Here are some examples of Influencing Goals my clients have chosen to focus their stakeholder management on…
- Achieve planning committee approval for the new building in Regent Street.
- Increase requests for advice from internal clients fivefold by the end of this year.
- Remove Compliance Department’s opposition to our new marketing strategy.
- Gain positive feedback from at least six directors within the next four months.
- Become widely recognised as Samantha’s successor.
- Increase Market Share to 12% next year.
- Be appointed chair of the Networking Group at the next Annual General Meeting.
- Secure $250k additional funding for my product line.
- Get Jerry’s buy-in to my proposal before the next board meeting.
- Achieve a clear go/no go decision at the next Steering Committee meeting in July.
As you can see, there is a wide variety here. Most of them make it clear who has to be influenced, although some are implied. Nearly all require a campaign of action over a period of time and the agreement of more than one person.
Goal six is an interesting one because it implies that the market needs to be influenced and is also a high-level goal. In order to achieve that influence, the individual I was working with broke it down into a series of different Influencing Goals. The marketing department needed to be persuaded to sign off the development strategy; the board needed to be convinced to allocate enough advertising budget, etc. So under this big goal was a series of Influencing Goals.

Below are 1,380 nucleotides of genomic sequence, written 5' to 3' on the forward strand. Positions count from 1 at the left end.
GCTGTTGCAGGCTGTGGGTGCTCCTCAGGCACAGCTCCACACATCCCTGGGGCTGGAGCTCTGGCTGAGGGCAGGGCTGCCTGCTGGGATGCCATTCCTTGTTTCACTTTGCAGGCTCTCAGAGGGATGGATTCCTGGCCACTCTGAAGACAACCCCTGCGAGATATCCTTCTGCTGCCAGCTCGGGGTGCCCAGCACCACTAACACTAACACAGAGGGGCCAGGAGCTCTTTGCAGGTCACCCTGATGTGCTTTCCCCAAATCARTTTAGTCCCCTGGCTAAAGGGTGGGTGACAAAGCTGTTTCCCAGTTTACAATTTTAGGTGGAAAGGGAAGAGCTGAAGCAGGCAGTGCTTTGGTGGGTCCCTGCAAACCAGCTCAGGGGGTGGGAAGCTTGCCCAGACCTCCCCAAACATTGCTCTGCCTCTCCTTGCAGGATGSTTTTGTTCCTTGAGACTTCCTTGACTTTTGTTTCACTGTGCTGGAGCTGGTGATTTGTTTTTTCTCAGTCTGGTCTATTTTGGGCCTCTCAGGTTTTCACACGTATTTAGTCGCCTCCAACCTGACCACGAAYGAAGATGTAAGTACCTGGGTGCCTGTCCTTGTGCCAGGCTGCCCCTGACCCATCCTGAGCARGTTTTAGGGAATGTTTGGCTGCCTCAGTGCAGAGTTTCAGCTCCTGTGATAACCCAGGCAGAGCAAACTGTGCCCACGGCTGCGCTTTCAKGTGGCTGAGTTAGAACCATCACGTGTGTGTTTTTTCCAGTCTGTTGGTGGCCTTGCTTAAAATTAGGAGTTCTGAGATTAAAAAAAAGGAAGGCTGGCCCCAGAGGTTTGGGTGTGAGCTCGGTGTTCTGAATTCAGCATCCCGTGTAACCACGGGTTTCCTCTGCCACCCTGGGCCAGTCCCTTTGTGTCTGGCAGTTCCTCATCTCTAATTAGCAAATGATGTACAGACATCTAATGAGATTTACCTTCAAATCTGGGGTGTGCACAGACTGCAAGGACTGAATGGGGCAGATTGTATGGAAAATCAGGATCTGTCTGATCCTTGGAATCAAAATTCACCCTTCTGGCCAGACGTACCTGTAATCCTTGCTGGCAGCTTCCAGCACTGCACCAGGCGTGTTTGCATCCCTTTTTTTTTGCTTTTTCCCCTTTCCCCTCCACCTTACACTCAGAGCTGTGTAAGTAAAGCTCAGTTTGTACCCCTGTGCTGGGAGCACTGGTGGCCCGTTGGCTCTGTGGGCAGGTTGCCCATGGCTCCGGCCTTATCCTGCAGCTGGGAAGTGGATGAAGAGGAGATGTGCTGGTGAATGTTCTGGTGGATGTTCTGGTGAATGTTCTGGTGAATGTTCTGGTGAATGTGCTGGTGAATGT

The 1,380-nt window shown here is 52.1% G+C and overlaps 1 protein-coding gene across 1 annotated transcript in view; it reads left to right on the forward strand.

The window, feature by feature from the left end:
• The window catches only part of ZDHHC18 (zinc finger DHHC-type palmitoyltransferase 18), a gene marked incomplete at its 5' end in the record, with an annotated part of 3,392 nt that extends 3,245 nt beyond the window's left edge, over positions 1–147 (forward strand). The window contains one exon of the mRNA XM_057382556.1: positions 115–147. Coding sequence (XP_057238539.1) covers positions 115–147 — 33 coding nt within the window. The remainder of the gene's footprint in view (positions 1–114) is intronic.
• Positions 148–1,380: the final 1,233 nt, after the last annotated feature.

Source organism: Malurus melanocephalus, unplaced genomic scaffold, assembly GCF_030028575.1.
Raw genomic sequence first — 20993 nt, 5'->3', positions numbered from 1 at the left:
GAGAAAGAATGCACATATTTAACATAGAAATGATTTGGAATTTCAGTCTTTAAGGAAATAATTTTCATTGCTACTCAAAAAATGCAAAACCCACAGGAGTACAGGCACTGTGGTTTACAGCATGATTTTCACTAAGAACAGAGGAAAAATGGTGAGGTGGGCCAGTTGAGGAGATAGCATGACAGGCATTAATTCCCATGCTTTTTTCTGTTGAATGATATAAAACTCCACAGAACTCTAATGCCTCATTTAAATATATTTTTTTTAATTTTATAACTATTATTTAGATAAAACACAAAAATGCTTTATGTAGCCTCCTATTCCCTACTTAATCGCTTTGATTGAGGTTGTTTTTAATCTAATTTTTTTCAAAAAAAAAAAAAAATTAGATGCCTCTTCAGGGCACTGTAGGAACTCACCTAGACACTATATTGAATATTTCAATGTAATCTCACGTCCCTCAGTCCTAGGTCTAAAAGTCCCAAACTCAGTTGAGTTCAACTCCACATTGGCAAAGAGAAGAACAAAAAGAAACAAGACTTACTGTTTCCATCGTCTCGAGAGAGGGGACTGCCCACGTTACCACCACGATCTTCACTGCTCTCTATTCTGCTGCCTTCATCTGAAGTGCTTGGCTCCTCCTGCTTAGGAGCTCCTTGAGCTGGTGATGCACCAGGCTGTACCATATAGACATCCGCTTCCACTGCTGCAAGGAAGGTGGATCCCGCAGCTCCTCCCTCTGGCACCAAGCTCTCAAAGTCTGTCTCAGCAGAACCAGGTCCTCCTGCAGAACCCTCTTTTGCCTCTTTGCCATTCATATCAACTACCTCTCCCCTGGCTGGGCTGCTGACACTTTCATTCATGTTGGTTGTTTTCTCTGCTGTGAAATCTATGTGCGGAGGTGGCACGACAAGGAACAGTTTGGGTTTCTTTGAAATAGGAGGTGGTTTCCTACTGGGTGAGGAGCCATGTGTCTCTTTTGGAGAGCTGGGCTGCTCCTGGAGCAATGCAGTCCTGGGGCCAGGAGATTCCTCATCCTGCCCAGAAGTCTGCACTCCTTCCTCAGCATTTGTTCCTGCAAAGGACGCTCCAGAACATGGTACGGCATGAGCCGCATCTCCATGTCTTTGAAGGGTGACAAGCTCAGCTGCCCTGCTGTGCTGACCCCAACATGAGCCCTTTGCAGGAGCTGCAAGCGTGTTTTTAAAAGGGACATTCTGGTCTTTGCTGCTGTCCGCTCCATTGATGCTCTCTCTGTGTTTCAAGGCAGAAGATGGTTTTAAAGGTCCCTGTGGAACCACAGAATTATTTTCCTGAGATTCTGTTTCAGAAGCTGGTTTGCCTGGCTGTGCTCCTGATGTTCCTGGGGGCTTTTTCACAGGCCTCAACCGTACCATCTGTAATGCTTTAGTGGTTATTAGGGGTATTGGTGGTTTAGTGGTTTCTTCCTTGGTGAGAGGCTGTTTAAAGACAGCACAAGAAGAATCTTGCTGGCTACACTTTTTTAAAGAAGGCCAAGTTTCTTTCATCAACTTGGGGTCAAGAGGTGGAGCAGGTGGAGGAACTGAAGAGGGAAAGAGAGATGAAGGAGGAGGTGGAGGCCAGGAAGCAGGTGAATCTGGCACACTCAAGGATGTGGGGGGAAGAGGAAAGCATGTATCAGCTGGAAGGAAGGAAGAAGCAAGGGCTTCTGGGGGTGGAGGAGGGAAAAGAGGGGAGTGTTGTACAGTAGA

The important thing to note here is that you need to select an Influencing Goal which is at a level that is helpful to you right now. Sometimes, people need to move either down in scale or nearer in time to get moving. It is impossible to say which is right for you, but what I can assure is that most people discover the right level of goal within a few iterations of the process. If you’re focusing too high, Step 6: Maintaining Momentum should flush it out, and you’ll then be able to adjust your focus in a more practical way.